I wrote a post recently about moving my hosting to Google Cloud products. On eof the things that I noticed when folks were checking out the move was that they couldn’t figure out what it was going to cost them. I figured I’d try to help out just a little bit and throw up my costs for one week. You can math from there!

Costs vary based on a bunch of variables, of course. Google literally charges you for what you use. You pick your machines, memory, services, etc. You are in charge of every little detail. That actually makes it a good deal harder to work with if you, like me, know very little about the technology or services or being a system admin, etc. You will have to do some research, it’s that simple. Again, check out that post I linked above for a description of my setup. You may need more or less machine than I do, but it appears I nailed the setup for what I need. I get great performance, I”m not on shared hosting, and the performance is well balanced with the cost.

I run a small machine for my main server – there is a smaller option that would probably save you $10 a month, you need to have very little happening for the micro instance to work for you. A WordPress site with just about any traffic will choke. Like I mentioned in my previous post, you do get 2 months free to setup and test, you can change your machines on the fly… so if you go micro and it doesn’t work, you can bump it up and keep bumping until you get what you need.

You server costs are literally just that, only the server. You also need persistent storage. I set mine up on 75GB which is actually too much, be careful here, you pay by what you setup – you can grow your server but you can’t shrink it at this time. I’d like to shrink mine to about 25GB… I’ve tried various ways of cloning and building new machines, but I haven’t figured that out yet.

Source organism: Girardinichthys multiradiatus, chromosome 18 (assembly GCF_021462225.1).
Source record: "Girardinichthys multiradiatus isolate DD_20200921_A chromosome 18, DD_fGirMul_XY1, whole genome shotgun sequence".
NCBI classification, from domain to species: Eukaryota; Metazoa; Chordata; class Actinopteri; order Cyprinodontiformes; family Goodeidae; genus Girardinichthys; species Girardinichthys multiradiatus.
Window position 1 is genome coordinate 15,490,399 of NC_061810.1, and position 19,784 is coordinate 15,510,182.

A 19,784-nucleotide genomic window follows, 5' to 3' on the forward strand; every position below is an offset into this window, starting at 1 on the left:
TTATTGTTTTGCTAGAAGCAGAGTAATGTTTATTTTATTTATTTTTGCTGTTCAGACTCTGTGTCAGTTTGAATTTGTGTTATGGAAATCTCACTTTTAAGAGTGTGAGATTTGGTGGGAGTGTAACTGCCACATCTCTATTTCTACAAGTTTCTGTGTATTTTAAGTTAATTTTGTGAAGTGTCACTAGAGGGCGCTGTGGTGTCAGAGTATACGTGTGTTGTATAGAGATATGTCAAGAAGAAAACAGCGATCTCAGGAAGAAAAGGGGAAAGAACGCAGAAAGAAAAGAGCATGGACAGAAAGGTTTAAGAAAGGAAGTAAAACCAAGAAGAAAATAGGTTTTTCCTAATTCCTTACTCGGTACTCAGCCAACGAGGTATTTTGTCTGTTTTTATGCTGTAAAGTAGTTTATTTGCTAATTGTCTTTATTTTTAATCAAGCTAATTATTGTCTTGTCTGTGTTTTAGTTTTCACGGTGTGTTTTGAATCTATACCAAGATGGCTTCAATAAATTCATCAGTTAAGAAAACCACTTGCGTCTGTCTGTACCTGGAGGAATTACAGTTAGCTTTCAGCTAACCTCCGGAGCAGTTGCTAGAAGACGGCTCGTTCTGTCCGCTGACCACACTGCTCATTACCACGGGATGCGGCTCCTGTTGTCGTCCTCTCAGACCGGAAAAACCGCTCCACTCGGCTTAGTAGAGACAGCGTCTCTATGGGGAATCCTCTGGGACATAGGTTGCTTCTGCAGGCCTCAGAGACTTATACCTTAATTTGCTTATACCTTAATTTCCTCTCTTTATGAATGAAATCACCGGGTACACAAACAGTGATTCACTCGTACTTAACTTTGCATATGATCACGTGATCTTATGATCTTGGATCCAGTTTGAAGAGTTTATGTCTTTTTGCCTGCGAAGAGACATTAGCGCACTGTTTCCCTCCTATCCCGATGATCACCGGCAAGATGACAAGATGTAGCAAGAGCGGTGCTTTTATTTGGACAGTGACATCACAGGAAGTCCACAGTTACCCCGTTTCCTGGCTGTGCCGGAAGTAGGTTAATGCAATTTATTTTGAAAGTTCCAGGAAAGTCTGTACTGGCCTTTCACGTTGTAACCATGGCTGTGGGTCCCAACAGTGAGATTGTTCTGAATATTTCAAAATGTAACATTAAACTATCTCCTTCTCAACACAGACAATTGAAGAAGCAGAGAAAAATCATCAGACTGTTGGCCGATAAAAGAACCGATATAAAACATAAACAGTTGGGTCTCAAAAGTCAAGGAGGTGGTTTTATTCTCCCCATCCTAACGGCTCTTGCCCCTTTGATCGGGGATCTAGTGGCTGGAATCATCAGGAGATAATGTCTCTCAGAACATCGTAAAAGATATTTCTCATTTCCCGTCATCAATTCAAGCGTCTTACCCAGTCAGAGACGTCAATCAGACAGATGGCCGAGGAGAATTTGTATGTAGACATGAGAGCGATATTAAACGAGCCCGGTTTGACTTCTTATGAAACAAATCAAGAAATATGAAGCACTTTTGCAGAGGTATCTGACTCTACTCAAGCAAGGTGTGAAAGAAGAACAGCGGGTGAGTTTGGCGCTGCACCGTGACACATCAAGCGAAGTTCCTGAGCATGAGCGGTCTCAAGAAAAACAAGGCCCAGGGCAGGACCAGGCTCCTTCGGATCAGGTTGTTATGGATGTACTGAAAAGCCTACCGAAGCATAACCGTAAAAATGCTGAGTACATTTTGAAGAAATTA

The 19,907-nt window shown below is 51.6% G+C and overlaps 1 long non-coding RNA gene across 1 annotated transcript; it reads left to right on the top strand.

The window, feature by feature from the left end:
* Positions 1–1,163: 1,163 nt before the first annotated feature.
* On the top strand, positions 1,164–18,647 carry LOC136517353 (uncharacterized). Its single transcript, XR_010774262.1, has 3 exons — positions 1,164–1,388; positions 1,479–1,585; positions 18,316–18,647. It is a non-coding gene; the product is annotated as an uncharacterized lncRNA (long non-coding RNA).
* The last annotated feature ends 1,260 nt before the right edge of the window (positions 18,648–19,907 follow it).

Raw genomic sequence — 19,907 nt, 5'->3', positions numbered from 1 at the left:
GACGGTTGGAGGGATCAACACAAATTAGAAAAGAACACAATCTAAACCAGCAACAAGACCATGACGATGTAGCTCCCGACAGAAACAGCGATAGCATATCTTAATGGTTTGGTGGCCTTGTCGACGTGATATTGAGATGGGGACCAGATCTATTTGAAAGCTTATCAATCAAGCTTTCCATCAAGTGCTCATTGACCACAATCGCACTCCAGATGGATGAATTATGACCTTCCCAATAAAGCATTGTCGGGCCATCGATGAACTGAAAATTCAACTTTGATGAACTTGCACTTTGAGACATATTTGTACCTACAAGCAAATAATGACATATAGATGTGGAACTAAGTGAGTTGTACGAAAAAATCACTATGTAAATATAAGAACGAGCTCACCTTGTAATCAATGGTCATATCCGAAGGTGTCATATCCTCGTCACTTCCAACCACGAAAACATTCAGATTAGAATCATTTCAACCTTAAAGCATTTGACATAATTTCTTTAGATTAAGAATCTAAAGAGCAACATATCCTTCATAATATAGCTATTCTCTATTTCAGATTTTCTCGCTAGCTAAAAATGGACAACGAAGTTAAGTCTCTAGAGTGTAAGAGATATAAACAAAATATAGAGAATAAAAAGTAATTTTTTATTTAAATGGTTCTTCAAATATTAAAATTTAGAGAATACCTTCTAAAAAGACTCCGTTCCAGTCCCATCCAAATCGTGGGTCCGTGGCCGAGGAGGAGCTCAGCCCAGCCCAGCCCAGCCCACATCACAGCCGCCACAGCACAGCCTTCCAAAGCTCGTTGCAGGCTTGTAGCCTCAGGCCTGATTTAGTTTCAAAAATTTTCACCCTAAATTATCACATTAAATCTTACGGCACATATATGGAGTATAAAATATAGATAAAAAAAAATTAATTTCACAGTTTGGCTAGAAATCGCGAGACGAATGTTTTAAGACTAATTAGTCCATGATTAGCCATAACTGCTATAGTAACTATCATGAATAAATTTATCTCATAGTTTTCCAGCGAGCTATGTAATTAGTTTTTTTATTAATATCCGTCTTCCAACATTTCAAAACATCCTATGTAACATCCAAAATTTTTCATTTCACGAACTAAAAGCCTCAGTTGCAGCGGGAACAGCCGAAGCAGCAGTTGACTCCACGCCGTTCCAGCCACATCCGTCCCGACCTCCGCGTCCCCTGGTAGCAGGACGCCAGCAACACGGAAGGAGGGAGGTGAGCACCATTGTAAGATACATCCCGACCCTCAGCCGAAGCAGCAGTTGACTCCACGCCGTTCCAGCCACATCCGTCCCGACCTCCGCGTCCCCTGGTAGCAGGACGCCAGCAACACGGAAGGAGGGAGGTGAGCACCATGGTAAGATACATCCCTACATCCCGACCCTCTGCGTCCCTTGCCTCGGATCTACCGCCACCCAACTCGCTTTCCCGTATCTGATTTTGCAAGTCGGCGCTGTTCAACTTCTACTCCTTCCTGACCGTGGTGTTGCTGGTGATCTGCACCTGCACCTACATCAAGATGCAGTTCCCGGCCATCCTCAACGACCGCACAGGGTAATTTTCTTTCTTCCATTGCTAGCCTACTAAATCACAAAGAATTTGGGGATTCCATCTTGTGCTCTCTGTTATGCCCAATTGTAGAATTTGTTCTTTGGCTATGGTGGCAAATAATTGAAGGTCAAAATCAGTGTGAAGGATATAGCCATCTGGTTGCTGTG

Persistent storage is your server’s storage – holding the file system. It costs more than other storage options. I host a lot of DJ mixes which don’t need to have high response time, etc. So, as I described in my previous post, I set up Google Storage buckets for this. I recommend this option for any of your media. In a wordpress install, I’d bet you could dump your entire uploads directory into a bucket.

Now, I also use Google’s Cloud SQL. You don’t need to and it costs money. I did find that by using Cloud SQL rather than mySQL on server, I was able to increase performance. Google gives you notifications on your machine, and I was exceeding my server’s capabilities daily. Bumping up to the next size server would have cost me maybe $20 a month. Instead I moved to Cloud SQL, got rid of the performance issues, and onlu added maybe $5 a month. Cloud SQL requires another machine and another disk. I used a micro for this one and an SSD persistent disk (my server uses a standard HDD, but I wanted higher performance from SQL).

The final purchase I make through Google is Snapshots. These are the way you backup your server. You can make full Snapshots and incrementals which just cover the changes since the previous Snapshot. These can be automated, I handle them manually. I have 1 full and 4 incrementals right now and it probably doesn’t add $1 a month.

Final expense, traffic. You pay for data and bandwidth. You pay to move files around, server to buckets, net traffic, downloads, etc. For me, this is pennies.

So there we have my summary of what I use:

  • 1 small server instance
  • 1 75 GB HDD disk for server
  • 1 micro SQL machine
  • 1 10 GB SDD disk for SQL
  • 1 google bucket regional for DJ mixes
  • 1 google bucket multi-regional for customer DJ mixes
  • 5 snapshots
  • Traffic

My grand total as seen in the picture attached to this post is $6.52 per week. YOur figures could vary wildly from this depending on what you setup and use, but this gives you an idea of what works for a Yourls install and a WordPress Network running 6 sites.